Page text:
I don't have a language-independent way to express the question but the Official™ definition of *monad* says that the bind operation takes a function that itself returns a monad instance.

However, all the handy examples I have of "monads" in the real world, the bound function returns a value of the underlying type, which the monad then wraps.

The difference is (if I am not completely lost) the same as the difference between `flatMap()`

and `map()`

in Scala collections.

Sources that I have found say

`map()`

is an acceptable short-hand for`flatMap()`

.- if it doesn't have a real
`flatMap()`

, it ain't a monad. - if it has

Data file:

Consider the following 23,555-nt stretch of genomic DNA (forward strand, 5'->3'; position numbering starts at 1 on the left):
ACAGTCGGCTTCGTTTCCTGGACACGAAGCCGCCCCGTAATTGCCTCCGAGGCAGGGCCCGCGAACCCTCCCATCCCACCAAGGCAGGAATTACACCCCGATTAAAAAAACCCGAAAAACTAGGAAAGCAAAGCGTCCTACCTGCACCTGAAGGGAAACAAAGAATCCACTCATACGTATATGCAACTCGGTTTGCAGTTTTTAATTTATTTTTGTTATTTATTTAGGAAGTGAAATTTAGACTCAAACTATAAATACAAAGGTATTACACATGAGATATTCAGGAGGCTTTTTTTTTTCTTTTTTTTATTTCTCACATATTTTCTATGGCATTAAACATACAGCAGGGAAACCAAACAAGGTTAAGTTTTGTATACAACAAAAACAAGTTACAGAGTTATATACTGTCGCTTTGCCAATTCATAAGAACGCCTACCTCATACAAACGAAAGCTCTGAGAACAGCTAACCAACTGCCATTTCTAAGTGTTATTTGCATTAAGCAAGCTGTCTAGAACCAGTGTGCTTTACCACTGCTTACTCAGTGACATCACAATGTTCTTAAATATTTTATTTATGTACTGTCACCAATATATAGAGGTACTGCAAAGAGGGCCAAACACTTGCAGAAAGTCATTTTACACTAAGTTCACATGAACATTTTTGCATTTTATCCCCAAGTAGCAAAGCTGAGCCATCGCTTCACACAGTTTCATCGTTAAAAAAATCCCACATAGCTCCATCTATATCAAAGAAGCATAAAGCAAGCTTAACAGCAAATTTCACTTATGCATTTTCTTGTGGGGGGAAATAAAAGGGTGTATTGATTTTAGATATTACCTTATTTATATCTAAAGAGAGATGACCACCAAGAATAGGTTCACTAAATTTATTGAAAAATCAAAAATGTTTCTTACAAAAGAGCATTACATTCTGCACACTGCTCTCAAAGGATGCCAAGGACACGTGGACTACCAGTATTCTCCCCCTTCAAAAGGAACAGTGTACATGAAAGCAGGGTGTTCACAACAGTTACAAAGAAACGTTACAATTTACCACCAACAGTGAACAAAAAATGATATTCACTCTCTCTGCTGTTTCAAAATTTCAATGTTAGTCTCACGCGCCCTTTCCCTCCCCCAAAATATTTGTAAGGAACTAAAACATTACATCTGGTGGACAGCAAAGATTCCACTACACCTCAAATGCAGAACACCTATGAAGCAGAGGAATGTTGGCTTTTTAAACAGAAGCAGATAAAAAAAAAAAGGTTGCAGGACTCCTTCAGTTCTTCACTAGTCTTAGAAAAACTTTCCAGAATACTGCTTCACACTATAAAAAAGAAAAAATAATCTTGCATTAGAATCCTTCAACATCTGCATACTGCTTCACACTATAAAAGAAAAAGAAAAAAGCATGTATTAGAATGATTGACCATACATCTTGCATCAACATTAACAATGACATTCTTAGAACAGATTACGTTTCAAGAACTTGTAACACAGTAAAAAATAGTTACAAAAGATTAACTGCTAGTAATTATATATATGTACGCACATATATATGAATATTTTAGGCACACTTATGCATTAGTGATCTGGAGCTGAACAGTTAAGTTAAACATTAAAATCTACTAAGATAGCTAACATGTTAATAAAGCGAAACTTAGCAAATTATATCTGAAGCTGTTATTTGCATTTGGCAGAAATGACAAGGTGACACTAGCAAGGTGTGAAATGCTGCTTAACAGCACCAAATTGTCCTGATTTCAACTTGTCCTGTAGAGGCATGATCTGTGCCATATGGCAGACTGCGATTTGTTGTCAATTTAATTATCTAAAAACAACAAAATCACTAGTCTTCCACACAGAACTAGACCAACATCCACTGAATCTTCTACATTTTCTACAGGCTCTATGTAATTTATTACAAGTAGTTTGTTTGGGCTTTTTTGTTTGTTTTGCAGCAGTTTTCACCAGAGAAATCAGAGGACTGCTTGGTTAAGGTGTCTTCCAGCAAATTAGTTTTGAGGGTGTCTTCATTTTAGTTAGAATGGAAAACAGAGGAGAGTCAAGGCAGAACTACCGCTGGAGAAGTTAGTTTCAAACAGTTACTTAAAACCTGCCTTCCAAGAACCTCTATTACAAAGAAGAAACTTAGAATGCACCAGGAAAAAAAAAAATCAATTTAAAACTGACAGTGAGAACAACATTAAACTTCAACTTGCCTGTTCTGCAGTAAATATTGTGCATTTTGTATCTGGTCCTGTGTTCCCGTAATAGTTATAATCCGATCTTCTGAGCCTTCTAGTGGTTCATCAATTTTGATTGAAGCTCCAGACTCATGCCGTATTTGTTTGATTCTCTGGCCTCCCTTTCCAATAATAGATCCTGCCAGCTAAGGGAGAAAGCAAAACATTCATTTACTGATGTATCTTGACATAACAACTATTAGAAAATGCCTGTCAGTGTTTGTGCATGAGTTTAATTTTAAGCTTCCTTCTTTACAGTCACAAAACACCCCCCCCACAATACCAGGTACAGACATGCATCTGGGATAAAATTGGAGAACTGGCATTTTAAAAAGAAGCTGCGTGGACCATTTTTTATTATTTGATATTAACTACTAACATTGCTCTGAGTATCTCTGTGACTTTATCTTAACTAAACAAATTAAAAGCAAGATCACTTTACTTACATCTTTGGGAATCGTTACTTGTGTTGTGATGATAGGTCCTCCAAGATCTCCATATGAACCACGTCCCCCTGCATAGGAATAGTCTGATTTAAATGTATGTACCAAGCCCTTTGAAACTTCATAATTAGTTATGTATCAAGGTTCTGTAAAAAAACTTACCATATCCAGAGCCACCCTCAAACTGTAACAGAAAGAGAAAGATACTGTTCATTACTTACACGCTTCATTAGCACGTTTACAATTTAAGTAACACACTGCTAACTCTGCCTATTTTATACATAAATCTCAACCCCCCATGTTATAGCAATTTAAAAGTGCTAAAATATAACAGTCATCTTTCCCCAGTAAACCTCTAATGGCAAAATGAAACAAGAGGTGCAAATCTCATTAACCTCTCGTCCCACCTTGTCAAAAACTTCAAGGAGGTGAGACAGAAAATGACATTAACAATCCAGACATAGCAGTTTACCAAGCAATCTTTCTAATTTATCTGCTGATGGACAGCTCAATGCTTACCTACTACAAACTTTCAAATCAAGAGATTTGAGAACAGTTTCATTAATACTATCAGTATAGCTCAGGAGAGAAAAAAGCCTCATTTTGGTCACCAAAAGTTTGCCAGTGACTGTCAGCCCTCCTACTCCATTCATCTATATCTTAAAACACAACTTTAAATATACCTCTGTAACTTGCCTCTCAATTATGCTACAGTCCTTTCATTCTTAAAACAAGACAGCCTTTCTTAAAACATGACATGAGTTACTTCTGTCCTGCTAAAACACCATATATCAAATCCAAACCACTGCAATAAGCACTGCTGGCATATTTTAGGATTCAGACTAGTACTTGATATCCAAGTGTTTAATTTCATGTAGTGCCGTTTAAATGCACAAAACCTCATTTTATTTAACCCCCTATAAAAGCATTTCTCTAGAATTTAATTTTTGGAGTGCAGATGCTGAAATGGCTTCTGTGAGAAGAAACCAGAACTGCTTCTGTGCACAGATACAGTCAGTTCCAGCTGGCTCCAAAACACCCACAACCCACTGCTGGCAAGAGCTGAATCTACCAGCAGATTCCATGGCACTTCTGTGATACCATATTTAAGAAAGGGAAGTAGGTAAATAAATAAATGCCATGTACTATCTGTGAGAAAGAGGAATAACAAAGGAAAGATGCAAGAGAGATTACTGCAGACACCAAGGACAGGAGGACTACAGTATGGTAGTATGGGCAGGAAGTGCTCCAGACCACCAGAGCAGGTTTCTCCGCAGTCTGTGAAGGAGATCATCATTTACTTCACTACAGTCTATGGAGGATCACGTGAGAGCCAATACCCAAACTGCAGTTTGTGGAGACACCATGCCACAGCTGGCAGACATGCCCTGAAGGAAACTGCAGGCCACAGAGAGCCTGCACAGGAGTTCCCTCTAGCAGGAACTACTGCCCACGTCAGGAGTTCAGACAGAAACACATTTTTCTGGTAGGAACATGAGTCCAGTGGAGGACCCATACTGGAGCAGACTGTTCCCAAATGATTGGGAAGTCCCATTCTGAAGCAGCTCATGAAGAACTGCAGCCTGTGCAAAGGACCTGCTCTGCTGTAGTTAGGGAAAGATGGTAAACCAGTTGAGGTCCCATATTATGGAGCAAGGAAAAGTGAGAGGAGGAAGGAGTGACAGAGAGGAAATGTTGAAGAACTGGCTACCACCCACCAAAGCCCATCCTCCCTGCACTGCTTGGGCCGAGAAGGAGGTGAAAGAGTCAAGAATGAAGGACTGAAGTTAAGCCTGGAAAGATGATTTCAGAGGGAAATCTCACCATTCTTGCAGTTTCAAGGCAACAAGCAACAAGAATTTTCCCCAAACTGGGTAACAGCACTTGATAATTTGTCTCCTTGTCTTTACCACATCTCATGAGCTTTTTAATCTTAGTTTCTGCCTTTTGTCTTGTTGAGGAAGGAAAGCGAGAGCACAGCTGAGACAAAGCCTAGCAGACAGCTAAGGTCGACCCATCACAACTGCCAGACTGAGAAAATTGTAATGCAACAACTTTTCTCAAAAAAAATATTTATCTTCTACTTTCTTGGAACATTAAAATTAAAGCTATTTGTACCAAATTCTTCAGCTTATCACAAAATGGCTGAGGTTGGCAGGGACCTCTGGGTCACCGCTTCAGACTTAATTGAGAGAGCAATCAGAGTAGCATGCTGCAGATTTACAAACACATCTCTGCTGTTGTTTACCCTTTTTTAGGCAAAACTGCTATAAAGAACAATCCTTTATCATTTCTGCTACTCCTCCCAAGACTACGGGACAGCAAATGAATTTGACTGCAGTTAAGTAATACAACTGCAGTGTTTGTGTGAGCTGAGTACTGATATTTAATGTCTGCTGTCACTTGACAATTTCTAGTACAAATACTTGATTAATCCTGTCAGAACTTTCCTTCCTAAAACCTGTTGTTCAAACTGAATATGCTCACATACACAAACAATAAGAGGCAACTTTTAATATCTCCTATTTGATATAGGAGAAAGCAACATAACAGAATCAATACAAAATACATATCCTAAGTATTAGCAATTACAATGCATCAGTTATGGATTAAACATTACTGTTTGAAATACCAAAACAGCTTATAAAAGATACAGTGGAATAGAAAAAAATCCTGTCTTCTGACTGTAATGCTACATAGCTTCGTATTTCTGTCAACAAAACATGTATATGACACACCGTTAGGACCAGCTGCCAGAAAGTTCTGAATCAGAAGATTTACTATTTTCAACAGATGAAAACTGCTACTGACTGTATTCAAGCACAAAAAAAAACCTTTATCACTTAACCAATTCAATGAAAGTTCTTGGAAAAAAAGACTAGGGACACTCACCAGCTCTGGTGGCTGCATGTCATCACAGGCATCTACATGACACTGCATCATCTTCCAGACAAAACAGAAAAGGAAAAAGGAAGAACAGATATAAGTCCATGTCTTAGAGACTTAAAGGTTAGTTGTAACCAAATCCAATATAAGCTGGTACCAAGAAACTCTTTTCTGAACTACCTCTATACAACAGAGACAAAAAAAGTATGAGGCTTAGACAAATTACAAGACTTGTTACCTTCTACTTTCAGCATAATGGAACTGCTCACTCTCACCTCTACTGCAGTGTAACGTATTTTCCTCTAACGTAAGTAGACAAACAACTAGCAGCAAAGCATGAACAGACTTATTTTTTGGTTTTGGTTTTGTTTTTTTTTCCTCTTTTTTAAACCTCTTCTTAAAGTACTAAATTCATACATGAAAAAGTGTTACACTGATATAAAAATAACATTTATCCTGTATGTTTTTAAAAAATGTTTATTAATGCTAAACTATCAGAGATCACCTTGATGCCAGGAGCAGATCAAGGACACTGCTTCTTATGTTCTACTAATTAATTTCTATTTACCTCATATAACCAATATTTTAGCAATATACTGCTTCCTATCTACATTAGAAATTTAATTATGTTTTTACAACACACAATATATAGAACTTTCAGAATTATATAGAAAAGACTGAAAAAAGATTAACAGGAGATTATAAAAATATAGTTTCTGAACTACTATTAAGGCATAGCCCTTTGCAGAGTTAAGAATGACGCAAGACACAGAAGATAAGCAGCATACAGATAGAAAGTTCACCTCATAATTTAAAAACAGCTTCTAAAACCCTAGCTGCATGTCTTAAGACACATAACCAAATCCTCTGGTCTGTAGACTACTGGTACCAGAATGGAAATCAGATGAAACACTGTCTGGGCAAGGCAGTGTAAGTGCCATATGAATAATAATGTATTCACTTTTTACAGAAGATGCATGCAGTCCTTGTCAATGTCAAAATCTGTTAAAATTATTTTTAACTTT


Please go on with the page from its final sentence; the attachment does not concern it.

`map()`

, it's a*continuation*.

Obviously, I need an authoritative answer.

BTW, if it's (1), the universe of monads is huge -- pretty much every container class in every language has that. If it's (2), then all the monads I have seen have been deliberately monads.

`Maybe`

. Then extend it to`List`

where the bound function returns an empty list. – n.m. Dec 27 '14 at 19:20where other people have supplied me with code, and not as examples but for my actual use, they provided map-style interfaces, not flatMap-style, and I am trying to learn the significance and implications thereof. – Malvolio Dec 28 '14 at 0:32`Maybe`

is probably ten lines of code, if your language is very verbose. People that didn't provide you with`flatMap`

didn't provide you with a monad, that's all the significance that is. – n.m. Dec 28 '14 at 5:10